New study shows benefit of Novartis' SMA gene therapy

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Novartis says updated data has confirmed the significant clinical benefit of its gene therapy ZOLGENSMA (onasemnogene abeparvovec) for patients with spinal muscular atrophy.

The company, which gained rights to the one-time treatment ZOLGENSMA through its acquisition of AveXis, has presented study findings that show the prolonged benefit of the gene therapy, including in patients treated pre-symptomatically, up to five years post-dosing and some patients more than five years of age.

According to the company, the findings continue to show patients achieved age-appropriate motor milestones when treated with ZOLGENSMA pre-symptomatically, including the ability to sit independently, while nearly all patients were fed orally and required no feeding support. No patients required ventilatory support of any kind.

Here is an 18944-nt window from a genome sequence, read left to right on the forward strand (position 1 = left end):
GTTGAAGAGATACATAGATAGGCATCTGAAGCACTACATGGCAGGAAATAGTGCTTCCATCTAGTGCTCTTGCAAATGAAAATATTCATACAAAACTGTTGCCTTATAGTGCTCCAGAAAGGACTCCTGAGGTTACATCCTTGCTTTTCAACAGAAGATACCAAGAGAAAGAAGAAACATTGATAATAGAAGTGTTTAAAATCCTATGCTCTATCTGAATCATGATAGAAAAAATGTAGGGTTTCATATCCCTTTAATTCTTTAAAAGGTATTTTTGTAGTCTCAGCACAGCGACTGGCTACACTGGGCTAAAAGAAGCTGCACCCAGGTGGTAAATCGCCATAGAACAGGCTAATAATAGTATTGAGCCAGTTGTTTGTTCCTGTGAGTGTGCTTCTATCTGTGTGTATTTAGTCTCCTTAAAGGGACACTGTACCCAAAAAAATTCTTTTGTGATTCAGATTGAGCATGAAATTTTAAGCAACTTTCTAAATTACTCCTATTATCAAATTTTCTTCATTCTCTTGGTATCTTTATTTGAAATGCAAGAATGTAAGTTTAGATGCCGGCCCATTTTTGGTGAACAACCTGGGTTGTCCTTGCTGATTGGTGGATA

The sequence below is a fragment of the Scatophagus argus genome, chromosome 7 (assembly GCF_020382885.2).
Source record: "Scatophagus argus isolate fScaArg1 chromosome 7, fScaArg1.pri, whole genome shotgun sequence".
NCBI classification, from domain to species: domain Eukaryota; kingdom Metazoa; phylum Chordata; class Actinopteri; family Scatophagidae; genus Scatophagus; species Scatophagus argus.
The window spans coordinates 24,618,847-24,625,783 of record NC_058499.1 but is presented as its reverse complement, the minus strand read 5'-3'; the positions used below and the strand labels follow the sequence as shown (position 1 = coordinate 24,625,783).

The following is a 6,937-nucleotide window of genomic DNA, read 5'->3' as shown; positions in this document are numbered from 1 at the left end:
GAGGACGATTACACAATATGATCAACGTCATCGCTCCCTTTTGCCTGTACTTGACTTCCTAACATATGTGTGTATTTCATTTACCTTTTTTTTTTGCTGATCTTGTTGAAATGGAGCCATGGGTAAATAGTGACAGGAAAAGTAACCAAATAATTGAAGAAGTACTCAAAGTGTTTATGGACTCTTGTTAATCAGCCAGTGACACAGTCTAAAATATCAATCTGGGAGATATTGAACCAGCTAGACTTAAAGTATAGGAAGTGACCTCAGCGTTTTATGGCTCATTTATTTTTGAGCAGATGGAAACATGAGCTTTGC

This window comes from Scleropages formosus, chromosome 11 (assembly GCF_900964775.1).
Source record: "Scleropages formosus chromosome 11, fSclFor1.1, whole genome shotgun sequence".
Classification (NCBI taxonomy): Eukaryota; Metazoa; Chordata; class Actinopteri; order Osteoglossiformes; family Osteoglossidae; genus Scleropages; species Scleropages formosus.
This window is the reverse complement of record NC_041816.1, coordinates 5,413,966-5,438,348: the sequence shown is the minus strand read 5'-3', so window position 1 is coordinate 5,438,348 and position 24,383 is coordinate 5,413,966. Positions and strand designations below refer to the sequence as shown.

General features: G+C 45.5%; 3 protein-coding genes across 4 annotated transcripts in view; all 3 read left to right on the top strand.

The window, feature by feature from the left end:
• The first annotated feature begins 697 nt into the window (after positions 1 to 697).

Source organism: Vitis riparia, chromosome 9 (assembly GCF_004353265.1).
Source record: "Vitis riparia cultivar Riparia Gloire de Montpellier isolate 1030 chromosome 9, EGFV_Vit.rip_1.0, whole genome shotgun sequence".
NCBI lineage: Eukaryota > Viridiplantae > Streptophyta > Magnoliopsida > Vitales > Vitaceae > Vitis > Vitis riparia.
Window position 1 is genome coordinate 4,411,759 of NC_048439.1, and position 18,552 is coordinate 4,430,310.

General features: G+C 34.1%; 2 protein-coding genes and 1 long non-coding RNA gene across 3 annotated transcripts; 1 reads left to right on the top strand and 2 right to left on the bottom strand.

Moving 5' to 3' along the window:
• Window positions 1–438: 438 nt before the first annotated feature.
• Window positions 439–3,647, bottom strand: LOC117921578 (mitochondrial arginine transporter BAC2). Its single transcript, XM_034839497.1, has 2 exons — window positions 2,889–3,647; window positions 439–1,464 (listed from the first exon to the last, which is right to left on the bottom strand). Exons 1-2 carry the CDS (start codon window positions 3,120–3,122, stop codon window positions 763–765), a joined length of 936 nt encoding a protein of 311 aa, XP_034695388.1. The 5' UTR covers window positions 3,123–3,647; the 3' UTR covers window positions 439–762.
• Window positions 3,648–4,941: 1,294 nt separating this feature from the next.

“SMA is a disease that robs babies of the ability to talk, eat, sit up and even breathe. In complete contrast to the natural course of the disease, patients who received ZOLGENSMA soon after birth before the onset of symptoms are achieving age-appropriate motor milestone development – an extraordinary outcome for SMA patients,” said Dr Olga Santiago, Chief Medical Officer of Novartis' AveXis.

“These SPR1NT data demonstrate the truly transformational impact a one-time dose of gene therapy can have, and further underscore the importance of newborn screening and early intervention to alter the course of the disease.”

The company said data showed a range of other clinically meaningful improvements in motor function, including with the inclusion of a composite endpoint covering functions of swallowing, feeding and age-appropriate weight maintenance.

The federal government's Medical Services Advisory Committee could consider ZOLGENSMA for funding during 2020.